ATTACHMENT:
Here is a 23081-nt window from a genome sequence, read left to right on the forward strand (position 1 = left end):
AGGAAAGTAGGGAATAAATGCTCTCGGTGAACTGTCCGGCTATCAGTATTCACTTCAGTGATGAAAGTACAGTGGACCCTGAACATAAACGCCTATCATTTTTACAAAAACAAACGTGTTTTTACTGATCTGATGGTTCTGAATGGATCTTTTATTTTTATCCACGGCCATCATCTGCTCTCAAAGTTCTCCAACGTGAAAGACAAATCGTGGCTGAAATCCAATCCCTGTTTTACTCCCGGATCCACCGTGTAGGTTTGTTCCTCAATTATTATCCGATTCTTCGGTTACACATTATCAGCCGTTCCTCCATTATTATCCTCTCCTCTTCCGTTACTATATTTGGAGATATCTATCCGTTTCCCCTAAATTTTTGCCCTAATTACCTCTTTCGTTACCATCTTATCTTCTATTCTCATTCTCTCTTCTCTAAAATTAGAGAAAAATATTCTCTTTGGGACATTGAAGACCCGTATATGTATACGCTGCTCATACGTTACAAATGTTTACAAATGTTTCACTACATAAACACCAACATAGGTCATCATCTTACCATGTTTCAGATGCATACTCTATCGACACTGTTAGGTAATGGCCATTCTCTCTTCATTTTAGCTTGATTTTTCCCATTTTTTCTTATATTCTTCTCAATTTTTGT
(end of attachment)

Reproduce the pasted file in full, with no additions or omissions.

Here is a 23081-nt window from a genome sequence, read left to right on the forward strand (position 1 = left end):
AGGAAAGTAGGGAATAAATGCTCTCGGTGAACTGTCCGGCTATCAGTATTCACTTCAGTGATGAAAGTACAGTGGACCCTGAACATAAACGCCTATCATTTTTACAAAAACAAACGTGTTTTTACTGATCTGATGGTTCTGAATGGATCTTTTATTTTTATCCACGGCCATCATCTGCTCTCAAAGTTCTCCAACGTGAAAGACAAATCGTGGCTGAAATCCAATCCCTGTTTTACTCCCGGATCCACCGTGTAGGTTTGTTCCTCAATTATTATCCGATTCTTCGGTTACACATTATCAGCCGTTCCTCCATTATTATCCTCTCCTCTTCCGTTACTATATTTGGAGATATCTATCCGTTTCCCCTAAATTTTTGCCCTAATTACCTCTTTCGTTACCATCTTATCTTCTATTCTCATTCTCTCTTCTCTAAAATTAGAGAAAAATATTCTCTTTGGGACATTGAAGACCCGTATATGTATACGCTGCTCATACGTTACAAATGTTTACAAATGTTTCACTACATAAACACCAACATAGGTCATCATCTTACCATGTTTCAGATGCATACTCTATCGACACTGTTAGGTAATGGCCATTCTCTCTTCATTTTAGCTTGATTTTTCCCATTTTTTCTTATATTCTTCTCAATTTTTGT